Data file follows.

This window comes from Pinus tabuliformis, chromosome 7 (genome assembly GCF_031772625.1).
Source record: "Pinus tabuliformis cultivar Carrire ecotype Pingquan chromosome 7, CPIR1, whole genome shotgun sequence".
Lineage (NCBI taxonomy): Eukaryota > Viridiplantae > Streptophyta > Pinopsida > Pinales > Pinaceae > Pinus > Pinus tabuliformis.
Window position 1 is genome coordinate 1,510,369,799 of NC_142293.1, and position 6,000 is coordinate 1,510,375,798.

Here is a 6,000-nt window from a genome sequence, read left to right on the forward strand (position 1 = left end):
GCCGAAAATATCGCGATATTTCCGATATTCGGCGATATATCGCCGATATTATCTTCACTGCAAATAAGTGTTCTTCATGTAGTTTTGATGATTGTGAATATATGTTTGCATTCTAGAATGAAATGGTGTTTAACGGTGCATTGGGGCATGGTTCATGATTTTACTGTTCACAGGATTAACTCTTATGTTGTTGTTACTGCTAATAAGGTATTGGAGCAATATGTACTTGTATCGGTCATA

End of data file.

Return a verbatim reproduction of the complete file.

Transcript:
This window comes from Pinus tabuliformis, chromosome 7 (genome assembly GCF_031772625.1).
Source record: "Pinus tabuliformis cultivar Carrire ecotype Pingquan chromosome 7, CPIR1, whole genome shotgun sequence".
Lineage (NCBI taxonomy): Eukaryota > Viridiplantae > Streptophyta > Pinopsida > Pinales > Pinaceae > Pinus > Pinus tabuliformis.
Window position 1 is genome coordinate 1,510,369,799 of NC_142293.1, and position 6,000 is coordinate 1,510,375,798.

Here is a 6,000-nt window from a genome sequence, read left to right on the forward strand (position 1 = left end):
GCCGAAAATATCGCGATATTTCCGATATTCGGCGATATATCGCCGATATTATCTTCACTGCAAATAAGTGTTCTTCATGTAGTTTTGATGATTGTGAATATATGTTTGCATTCTAGAATGAAATGGTGTTTAACGGTGCATTGGGGCATGGTTCATGATTTTACTGTTCACAGGATTAACTCTTATGTTGTTGTTACTGCTAATAAGGTATTGGAGCAATATGTACTTGTATCGGTCATA